Lord Bach: Turning first to Amendments Nos. 134, 144 and 151, we understand the concerns that noble Lords have expressed about the new sanctioning powers being misused. There are of course the important safeguards I have spoken about this afternoon. First, there is a need for regulators to be satisfied beyond reasonable doubt before they can impose a fixed monetary penalty or discretionary requirement. Secondly, for both of these sanctions there will be an opportunity for the business to make representations to the regulator. Thirdly, and perhaps most importantly, the imposition of these sanctions

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will be subject to the scrutiny of an independent tribunal. While these safeguards will apply in individual cases, there are broader safeguards in the form of the review and suspension provisions that we will come to in Clauses 63 and 64. These will help to address any systemic failings by a regulator.

The powers in Part 3 are an alternative to criminal prosecution, but it is for the regulator to determine which route is more appropriate. This is a fundamental component of the Macrory model of regulatory enforcement. Enabling a business to decide how it will be punished could leave the system open to abuse. A business, for example, could wait until a late stage in the civil sanctions process before opting for a criminal prosecution in an effort to delay the enforcement process. Allowing businesses to choose to go down the route of criminal prosecution would also go against another of the fundamental tenets of Macrory: that criminal prosecution should be reserved for the most serious and egregious offences. That can only be assessed by the regulator in view of all of the cases before it.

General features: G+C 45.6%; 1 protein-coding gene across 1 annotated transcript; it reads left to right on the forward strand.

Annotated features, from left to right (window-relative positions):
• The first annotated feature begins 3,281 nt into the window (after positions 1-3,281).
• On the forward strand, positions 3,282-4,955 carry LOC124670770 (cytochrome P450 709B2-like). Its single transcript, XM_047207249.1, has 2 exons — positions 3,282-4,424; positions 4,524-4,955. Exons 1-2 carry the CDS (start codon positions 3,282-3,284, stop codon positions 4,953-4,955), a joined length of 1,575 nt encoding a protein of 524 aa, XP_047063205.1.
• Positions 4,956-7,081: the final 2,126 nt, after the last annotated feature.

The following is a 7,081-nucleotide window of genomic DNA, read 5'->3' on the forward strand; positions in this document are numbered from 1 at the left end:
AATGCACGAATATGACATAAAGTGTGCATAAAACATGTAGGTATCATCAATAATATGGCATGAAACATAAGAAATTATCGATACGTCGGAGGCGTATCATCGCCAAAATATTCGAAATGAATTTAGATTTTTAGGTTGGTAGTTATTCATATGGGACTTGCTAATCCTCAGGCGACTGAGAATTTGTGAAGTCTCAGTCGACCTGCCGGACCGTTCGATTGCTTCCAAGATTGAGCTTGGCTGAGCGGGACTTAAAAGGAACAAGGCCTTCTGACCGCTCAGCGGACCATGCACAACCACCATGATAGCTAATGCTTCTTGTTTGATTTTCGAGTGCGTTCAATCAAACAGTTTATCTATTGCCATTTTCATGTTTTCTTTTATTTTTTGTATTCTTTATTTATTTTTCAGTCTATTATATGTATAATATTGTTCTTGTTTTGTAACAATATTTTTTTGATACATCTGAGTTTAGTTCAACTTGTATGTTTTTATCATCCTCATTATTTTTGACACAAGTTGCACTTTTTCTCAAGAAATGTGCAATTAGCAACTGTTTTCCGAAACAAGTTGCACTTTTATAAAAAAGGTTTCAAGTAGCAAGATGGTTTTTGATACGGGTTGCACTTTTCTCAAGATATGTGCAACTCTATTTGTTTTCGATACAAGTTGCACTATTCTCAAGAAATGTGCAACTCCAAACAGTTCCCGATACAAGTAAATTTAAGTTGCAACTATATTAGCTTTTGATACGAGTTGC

Amendment No. 154 would go a step further and allow a business to opt for a criminal prosecution where a regulator has already imposed a stop notice. Stop notices will only be imposed in strictly controlled circumstances. In particular, there must be a significant risk of serious harm to human health, the environment or the financial interests of the consumers before a notice can be imposed. In light of the sorts of behaviour that these notices are designed to tackle, it would be inappropriate for a business to be able to opt instead for a prosecution, while the serious harm specified in the stop notice materialises.

That expresses the Government’s view. We are very grateful, as always, to the trading standards organisation, which has been very helpful throughout the Bill.

Lord Razzall: The amendment to Clause 39 is of a slightly different nature to the other two amendments that the noble Lord, Lord De Mauley, and I were speaking to. Perhaps the Minister’s officials could have a look at the wording proposed by the Trading Standards Institute to see whether it covers a necessary point. In the mean time, I beg leave to withdraw the amendment.

Amendment, by leave, withdrawn.

Clause 39 agreed to.

The Deputy Chairman of Committees: The Committee stands adjourned until Wednesday 6 February at 3.45 pm.